Virginia Bluebells, Cub Run, Northern Virginia (April 13, 2013)
At this time of the year, the landscape photographer is overloaded with opportunities as the earth’s natural cycle of renewal accelerates with frenetic speed. The opportunities are usually so brief that it helps to maintain a “schedule” of what is going to happen, when, and where. For example, every year in mid-April, sections of nondescript wooded areas in northern Virginia are briefly transformed into a dazzling carpets of blue and white. The two flowering plants responsible for this amazing and all-too-brief display are the Virginia bluebell and the Virginia spring beauty. And this morning I went out to see them again.
April 19, 2014
Photomerge of 4 images to create 48″ wide print, Nikon D800E & 24-70 mm lens, 1/80th sec. @ f/16
The bluebell is a native plant that was present long before the first European settlers arrived here. Thomas Jefferson grew them at Monticello, and 19th-century garden writers sometimes called them “Jefferson’s blue funnel flowers.” Stream banks, low moist woods, and floodplains are the plant’s native habitat. While the spring beauty has a broader range, it almost always is found in the company of the bluebells.
Bluebells along Potomac River, (April 19, 2009)
Nikon D200, 18-200mm f/3.5 lens, 0.4 sec @ f/29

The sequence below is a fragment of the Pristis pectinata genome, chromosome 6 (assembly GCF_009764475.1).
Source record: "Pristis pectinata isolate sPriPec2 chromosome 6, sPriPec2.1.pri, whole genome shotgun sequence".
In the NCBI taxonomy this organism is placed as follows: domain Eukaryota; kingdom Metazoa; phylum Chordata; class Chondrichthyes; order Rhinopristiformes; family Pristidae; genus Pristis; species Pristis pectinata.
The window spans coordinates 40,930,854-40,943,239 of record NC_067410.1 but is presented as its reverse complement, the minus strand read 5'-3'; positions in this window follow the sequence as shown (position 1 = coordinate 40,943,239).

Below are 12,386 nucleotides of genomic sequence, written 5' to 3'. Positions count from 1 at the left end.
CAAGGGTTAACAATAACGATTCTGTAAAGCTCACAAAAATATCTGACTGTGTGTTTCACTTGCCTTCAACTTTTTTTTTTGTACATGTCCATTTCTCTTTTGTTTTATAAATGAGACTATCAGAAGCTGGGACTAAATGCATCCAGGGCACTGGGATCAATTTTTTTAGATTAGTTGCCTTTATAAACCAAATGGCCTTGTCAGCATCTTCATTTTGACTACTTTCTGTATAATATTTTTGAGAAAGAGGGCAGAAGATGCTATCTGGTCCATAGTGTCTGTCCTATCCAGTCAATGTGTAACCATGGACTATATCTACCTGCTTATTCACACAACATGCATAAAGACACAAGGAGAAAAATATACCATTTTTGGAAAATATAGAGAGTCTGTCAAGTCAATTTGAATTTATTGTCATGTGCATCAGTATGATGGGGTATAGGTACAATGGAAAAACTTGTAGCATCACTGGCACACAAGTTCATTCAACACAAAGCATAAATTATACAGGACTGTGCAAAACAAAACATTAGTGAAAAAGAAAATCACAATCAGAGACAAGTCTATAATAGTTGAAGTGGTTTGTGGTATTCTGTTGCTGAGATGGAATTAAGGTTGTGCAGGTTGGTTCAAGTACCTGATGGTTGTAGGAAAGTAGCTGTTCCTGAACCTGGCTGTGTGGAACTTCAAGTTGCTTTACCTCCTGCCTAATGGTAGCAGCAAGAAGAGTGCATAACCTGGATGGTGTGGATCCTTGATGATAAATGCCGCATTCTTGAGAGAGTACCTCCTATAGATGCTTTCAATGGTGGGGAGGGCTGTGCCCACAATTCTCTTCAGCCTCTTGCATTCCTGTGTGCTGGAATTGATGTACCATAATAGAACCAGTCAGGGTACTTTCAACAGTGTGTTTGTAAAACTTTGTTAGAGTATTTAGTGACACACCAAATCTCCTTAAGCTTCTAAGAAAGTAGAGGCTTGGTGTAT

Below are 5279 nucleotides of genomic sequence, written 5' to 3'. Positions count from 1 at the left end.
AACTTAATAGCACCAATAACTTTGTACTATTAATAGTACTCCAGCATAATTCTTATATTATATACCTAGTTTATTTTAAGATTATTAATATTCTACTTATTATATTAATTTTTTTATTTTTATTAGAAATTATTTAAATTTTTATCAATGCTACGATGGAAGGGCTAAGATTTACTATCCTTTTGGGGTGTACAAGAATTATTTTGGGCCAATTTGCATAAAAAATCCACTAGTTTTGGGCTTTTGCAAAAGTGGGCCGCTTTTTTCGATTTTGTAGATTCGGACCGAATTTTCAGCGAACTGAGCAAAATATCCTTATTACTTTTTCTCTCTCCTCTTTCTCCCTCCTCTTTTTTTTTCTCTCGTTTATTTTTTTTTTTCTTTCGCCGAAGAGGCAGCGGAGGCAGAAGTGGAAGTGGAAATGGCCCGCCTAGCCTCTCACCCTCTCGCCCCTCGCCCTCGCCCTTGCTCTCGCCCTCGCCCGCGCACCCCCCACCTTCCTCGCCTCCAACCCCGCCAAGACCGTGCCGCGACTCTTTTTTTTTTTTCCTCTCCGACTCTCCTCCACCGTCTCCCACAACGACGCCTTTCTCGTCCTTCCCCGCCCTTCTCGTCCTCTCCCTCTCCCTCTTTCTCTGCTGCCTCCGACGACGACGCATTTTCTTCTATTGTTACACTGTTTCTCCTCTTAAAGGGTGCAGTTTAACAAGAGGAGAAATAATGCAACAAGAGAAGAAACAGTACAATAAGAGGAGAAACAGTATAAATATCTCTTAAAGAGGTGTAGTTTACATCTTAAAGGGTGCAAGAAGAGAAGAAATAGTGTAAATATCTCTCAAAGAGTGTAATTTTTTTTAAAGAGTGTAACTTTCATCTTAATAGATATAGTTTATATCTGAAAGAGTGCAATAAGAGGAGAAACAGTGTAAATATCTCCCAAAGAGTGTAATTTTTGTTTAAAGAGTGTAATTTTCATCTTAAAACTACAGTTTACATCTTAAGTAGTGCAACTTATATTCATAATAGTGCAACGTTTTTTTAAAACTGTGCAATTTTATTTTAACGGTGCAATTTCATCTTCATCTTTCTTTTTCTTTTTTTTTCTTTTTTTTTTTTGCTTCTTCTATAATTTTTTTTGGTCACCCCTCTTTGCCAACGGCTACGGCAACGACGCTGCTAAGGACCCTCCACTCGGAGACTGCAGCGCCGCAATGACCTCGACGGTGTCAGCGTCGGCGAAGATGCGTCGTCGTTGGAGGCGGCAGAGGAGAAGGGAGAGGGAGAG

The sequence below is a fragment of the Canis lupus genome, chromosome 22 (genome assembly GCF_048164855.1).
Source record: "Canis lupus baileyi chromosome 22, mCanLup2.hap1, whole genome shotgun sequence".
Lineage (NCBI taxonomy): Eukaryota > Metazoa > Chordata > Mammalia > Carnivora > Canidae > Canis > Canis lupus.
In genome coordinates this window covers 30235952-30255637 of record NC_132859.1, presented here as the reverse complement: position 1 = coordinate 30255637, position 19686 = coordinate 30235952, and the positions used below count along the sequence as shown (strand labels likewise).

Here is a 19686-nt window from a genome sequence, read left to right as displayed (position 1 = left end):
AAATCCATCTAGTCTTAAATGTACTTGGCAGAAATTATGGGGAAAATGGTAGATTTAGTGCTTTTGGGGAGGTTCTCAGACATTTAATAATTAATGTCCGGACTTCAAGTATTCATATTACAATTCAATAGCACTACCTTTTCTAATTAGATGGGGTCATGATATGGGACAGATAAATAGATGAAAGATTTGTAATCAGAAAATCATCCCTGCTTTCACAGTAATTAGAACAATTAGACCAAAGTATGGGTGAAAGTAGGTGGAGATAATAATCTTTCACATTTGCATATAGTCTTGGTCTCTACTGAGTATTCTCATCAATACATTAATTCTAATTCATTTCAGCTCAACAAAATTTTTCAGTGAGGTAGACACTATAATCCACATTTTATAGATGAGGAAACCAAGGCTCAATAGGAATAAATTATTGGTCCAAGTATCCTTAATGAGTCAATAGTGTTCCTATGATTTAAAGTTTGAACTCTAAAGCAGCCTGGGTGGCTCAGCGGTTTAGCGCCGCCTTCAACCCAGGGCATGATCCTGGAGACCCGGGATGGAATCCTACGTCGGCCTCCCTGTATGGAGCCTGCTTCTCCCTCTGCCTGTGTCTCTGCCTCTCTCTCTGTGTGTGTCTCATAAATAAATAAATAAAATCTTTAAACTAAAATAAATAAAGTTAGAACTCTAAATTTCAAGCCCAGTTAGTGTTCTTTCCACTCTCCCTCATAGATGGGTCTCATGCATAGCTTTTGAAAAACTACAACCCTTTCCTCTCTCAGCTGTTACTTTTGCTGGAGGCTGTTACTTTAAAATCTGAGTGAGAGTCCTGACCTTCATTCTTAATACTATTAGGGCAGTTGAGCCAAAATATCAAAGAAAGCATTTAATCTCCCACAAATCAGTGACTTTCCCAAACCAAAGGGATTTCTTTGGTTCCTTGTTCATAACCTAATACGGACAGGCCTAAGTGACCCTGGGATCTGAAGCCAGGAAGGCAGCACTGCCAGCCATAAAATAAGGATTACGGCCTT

The plant has a fleeting existence above ground, appearing for just a brief period each year. There are only a few weeks of warm weather before the life giving sunlight is blocked out by the emerging leaves of the overhead tree canopy. The bluebell must grow rapidly and it quickly reaches a height of about two feet. Then clusters of bell-shaped blossoms emerge just as the first insect pollinators, critical to the plant’s survival, begin to search for nectar.
Bluebells at Cub Run, Northern Virginia, (April 2004)
Nikon F100, Ektachrome 100VS film
The Bluebell can be found in many places in the Northern Virginia area, but one of the best locations is in Bull Run Regional Park along a stream known as Cub Run. This is a large park with many activities and the correct trail is not especially obvious. Check with a park official if you aren’t sure. Another excellent location can be found in Riverbend Park in Great Falls, Virginia. This park is adjacent to the Virginia side of Great Falls National Park, which also boasts excellent displays of the bluebells.
But hurry. They won’t be here much longer.